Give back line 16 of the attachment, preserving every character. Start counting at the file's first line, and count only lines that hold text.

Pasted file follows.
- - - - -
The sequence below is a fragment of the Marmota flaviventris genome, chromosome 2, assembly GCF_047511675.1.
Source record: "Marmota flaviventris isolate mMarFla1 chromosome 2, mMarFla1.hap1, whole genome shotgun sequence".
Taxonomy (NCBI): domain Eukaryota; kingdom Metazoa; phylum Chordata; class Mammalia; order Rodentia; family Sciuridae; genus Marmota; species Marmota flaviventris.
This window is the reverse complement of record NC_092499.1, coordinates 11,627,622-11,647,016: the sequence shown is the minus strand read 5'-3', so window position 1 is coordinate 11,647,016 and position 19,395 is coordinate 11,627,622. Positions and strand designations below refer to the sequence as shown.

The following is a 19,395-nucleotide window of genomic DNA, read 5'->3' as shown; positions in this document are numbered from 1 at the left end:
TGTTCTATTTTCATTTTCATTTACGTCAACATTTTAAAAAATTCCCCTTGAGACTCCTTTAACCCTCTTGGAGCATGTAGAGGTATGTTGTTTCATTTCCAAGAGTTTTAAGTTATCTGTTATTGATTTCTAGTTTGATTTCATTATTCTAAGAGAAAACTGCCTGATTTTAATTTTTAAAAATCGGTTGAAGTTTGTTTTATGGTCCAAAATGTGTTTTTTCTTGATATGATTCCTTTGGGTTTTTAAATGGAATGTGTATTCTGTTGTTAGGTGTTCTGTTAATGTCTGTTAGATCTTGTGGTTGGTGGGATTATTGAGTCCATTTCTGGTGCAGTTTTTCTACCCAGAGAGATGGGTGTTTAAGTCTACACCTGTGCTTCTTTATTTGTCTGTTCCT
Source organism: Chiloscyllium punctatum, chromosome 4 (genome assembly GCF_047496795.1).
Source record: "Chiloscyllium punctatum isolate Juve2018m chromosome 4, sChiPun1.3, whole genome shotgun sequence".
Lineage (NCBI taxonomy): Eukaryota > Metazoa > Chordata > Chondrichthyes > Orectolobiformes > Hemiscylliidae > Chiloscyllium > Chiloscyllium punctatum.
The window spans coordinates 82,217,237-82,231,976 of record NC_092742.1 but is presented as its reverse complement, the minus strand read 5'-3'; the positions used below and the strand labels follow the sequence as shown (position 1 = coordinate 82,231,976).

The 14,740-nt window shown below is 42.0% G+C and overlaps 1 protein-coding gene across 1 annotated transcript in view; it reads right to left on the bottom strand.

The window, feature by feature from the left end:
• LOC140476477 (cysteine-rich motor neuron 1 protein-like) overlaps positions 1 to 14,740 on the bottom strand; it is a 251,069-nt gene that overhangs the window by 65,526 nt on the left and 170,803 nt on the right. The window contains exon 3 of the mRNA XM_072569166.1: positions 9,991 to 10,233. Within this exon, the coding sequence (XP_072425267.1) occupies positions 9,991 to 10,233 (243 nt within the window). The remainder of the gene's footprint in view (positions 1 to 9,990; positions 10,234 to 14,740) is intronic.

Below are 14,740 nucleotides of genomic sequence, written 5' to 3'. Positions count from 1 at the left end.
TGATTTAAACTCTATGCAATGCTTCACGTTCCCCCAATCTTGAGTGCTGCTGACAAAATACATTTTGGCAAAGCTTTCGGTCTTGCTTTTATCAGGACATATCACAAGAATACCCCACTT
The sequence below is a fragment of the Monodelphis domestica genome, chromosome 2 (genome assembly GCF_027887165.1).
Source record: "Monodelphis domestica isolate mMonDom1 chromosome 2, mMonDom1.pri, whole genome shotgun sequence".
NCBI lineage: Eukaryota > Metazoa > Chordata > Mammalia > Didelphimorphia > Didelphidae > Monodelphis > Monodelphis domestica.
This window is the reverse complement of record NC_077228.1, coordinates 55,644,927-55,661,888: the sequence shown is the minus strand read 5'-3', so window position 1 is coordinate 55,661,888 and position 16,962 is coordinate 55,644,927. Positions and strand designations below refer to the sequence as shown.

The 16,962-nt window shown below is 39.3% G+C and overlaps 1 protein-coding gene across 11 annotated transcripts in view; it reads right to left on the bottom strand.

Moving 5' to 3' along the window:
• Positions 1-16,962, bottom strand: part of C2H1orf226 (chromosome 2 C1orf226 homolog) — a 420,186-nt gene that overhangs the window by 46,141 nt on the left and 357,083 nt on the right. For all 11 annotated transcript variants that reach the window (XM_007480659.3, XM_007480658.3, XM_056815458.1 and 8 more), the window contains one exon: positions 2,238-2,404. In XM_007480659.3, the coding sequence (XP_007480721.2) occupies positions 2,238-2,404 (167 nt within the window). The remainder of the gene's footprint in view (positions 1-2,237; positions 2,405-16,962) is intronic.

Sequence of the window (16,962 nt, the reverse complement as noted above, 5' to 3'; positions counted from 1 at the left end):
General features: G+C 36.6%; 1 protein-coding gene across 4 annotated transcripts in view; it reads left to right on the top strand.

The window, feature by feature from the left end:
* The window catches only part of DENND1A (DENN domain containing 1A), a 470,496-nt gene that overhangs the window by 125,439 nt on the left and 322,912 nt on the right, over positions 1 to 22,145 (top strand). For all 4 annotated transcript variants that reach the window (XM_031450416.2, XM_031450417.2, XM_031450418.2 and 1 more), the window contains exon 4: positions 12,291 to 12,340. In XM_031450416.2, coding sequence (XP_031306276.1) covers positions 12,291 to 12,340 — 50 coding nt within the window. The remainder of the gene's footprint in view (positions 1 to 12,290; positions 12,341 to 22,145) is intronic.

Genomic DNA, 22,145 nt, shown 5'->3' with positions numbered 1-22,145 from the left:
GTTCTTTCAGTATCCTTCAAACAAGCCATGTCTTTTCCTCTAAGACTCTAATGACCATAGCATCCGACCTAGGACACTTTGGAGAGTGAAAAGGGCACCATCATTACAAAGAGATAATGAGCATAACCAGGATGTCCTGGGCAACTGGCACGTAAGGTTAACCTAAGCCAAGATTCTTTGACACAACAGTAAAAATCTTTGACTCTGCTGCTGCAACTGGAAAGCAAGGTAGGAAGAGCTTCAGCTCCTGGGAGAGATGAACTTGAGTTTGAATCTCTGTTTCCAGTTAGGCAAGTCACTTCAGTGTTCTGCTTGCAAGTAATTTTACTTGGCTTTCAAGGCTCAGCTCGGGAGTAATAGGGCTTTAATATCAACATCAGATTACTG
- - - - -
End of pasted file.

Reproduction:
The sequence below is a fragment of the Monodelphis domestica genome, chromosome 2 (genome assembly GCF_027887165.1).